BARNES v. BROYLES et al
OPINION. Signed by Judge Noel L. Hillman on 12/19/2016. (dmr)(n.m.)
UNITED STATES DISTRICT COURT
DISTRICT OF NEW JERSEY
OFFICER BROYLES, et al.,
Hon. Noel L. Hillman
Civil No. 13-737 (NLH/KMW)
TUERE BARNES, PRO SE
Danbury, Connecticut 06811
OFFICE OF THE UNITED STATES ATTORNEY
By: Kristin L. Vassallo, Esq.
970 Broad Street
Newark, New Jersey 07102
Attorney for Defendants
HILLMAN, District Judge:
This is a civil rights Bivens action brought by pro se
Plaintiff federal inmate Tuere Barnes. 1
this stage of the case.
Two claims remain at
First, Barnes asserts that Defendant
Corrections Officer Tara Broyles sexually assaulted him while
conducting a pat down search.
Second, Barnes asserts Defendant
Corrections Officers James Bartell, Michael Hanneman, and Ralph
The Court has federal question subject matter jurisdiction
pursuant to 28 U.S.C. § 1331.
Rodriguez retaliated against him for complaining about the
alleged sexual assault.
Defendants move for summary judgment, asserting that Barnes
failed to exhaust his administrative remedies as required by the
Prisoner Litigation Reform Act (PLRA), 42 U.S.C. § 1997e(a).
For the reasons stated herein, the motion will be granted.
The record facts relevant to the exhaustion analysis are as
As to two of the Defendants, Officers Hanneman and
Rodriguez, Plaintiff never filed any sort of Request for
Administrative Remedy. (Moran Decl. ¶ 5)
As to Defendant Officer Bartell, Plaintiff filed an appeal
of discipline imposed as a result of an incident report (i.e.,
“a shot”) issued by Officer Bartell, but the appeal did not
assert that Officer Bartell took any retaliatory actions against
Plaintiff; it only argued that the finding of guilt was
erroneous. (Moran Decl. ¶ 7, Ex. 3)
As to Defendant Officer Broyles, Plaintiff did partially
pursue his administrative remedies.
Plaintiff filed a complaint
of sexual misconduct 2 with the Warden, to which the Warden
The alleged “sexual misconduct” allegedly consisted of Officer
Broyles “feeling” and “squeezing” Plaintiff’s “genital area”
during a search. (Pl’s Exhibit in Support of Opposition, Docket
responded. (Moran Decl. ¶ 6, Ex. 2)
However, Plaintiff did not
appeal the Warden’s response to the Northeast Regional Director.
II. STANDARD OF REVIEW
Summary judgment is appropriate where the Court is
satisfied that “‘the pleadings, depositions, answers to
interrogatories, and admissions on file, together with the
affidavits, if any,’ . . . demonstrate the absence of a genuine
issue of material fact” and that the moving party is entitled to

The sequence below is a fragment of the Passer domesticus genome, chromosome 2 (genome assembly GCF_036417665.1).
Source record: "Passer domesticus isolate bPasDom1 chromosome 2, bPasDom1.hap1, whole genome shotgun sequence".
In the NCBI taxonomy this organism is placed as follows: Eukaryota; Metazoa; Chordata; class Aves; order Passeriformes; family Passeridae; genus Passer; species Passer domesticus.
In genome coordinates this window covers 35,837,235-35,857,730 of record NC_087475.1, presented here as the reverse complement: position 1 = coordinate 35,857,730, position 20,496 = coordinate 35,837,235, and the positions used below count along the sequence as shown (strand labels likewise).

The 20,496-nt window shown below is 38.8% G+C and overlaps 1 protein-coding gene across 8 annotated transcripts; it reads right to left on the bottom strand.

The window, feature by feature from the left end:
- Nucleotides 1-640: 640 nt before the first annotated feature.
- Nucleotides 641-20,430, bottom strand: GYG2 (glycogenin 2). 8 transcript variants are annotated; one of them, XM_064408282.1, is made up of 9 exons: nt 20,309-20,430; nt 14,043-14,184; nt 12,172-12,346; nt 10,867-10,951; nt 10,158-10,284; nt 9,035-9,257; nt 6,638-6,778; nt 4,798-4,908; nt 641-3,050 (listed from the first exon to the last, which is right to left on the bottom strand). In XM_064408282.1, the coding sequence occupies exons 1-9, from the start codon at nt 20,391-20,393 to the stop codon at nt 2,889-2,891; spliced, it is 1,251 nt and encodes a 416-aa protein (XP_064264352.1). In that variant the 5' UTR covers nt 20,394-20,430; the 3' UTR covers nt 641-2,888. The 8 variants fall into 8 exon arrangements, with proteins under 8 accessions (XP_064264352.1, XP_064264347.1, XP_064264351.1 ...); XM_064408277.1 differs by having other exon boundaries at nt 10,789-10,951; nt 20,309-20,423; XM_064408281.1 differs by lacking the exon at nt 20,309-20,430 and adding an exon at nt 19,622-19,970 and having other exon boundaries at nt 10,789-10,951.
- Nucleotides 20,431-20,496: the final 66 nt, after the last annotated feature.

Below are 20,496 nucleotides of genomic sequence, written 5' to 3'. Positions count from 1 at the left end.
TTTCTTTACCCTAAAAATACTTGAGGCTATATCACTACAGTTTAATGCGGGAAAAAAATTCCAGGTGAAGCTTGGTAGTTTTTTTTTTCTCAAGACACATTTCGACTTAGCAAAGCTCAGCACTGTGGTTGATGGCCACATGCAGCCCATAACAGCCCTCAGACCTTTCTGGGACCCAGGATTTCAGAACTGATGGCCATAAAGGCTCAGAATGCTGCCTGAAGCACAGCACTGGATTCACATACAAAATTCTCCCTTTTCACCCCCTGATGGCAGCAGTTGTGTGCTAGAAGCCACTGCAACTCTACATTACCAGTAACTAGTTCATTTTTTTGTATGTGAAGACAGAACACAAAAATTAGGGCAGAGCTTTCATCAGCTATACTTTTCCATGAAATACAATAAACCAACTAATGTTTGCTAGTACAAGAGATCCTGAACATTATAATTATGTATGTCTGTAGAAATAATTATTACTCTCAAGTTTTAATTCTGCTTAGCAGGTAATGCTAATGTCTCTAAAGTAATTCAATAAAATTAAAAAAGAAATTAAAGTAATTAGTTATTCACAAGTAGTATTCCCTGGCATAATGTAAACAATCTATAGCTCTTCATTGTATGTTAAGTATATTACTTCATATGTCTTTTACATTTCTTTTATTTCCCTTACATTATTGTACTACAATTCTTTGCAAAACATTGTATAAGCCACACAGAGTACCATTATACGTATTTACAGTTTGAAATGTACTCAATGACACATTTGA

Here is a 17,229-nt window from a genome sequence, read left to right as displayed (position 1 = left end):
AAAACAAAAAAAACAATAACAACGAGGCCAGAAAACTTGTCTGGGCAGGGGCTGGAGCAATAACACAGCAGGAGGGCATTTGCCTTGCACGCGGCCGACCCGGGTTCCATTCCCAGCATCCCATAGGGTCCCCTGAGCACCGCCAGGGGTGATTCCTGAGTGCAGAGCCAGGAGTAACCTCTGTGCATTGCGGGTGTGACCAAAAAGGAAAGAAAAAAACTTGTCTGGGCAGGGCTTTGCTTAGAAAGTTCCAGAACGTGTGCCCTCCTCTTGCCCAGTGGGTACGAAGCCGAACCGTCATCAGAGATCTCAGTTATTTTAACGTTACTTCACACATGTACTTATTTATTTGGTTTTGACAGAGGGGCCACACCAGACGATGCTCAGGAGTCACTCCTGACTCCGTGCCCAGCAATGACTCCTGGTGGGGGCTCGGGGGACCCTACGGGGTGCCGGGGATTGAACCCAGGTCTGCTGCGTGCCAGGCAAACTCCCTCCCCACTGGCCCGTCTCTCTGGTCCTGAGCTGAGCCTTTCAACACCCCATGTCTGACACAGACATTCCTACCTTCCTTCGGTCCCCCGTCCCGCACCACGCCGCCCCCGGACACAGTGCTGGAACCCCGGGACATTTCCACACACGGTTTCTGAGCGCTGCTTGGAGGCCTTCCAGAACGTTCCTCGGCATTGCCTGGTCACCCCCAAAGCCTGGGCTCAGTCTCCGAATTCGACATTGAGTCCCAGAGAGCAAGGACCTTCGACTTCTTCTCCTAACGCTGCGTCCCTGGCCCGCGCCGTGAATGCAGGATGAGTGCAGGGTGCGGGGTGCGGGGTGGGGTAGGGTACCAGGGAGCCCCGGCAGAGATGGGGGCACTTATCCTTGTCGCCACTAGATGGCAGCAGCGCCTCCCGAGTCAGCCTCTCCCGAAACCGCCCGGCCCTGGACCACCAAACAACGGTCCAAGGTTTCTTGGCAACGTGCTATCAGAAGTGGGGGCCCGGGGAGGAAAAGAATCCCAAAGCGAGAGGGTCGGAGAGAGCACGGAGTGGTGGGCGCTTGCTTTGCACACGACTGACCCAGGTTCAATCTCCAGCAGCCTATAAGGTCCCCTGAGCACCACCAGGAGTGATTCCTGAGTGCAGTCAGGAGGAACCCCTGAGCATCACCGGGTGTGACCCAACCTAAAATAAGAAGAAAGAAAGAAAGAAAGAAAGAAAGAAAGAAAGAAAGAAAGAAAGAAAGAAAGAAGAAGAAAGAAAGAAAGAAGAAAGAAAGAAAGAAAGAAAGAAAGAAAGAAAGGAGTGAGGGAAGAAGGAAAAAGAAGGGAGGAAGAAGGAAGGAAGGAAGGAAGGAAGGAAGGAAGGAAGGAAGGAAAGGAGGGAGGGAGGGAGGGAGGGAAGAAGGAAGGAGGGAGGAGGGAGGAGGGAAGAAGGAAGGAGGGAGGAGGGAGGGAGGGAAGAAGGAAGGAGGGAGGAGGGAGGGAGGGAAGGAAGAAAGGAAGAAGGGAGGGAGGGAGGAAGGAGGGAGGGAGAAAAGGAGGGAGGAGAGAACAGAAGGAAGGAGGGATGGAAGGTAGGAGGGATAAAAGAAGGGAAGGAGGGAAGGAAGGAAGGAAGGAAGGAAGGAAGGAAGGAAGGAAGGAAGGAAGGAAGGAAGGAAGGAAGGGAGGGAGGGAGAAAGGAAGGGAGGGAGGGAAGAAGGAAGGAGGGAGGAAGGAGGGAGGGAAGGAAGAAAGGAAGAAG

a judgment as a matter of law. Celotex Corp. v. Catrett, 477
U.S. 317, 322-23 (1986)(citing Fed. R. Civ. P. 56).
An issue is “genuine” if it is supported by evidence such
that a reasonable jury could return a verdict in the nonmoving
party’s favor. Anderson v. Liberty Lobby, Inc., 477 U.S. 242,
A fact is “material” if, under the governing
substantive law, a dispute about the fact might affect the
outcome of the suit. Id.
“In considering a motion for summary
judgment, a district court may not make credibility
determinations or engage in any weighing of the evidence;
instead, the non-moving party’s evidence ‘is to be believed and
all justifiable inferences are to be drawn in his favor.’”
# 28, p. 17) Plaintiff expressly stated that “Officer Broyles
never touched the skin of [his] genital area.” (Id.)
Marino v. Indus. Crating Co., 358 F.3d 241, 247 (3d Cir.
2004)(citing Anderson, 477 U.S. at 255).
Initially, the moving party bears the burden of
demonstrating the absence of a genuine issue of material fact.
Celotex, 477 U.S. at 323 (“[A] party seeking summary judgment
always bears the initial responsibility of informing the
district court of the basis for its motion, and identifying
those portions of ‘the pleadings, depositions, answers to
interrogatories, and admissions on file, together with the
affidavits, if any,’ which it believes demonstrate the absence
of a genuine issue of material fact.”); see also Singletary v.
Pa. Dept. of Corr., 266 F.3d 186, 192 n.2 (3d Cir. 2001)
(“Although the initial burden is on the summary judgment movant
to show the absence of a genuine issue of material fact, ‘the
burden on the moving party may be discharged by ‘showing’ -that is, pointing out to the district court -- that there is an
absence of evidence to support the nonmoving party’s case’ when
the nonmoving party bears the ultimate burden of proof.”)(citing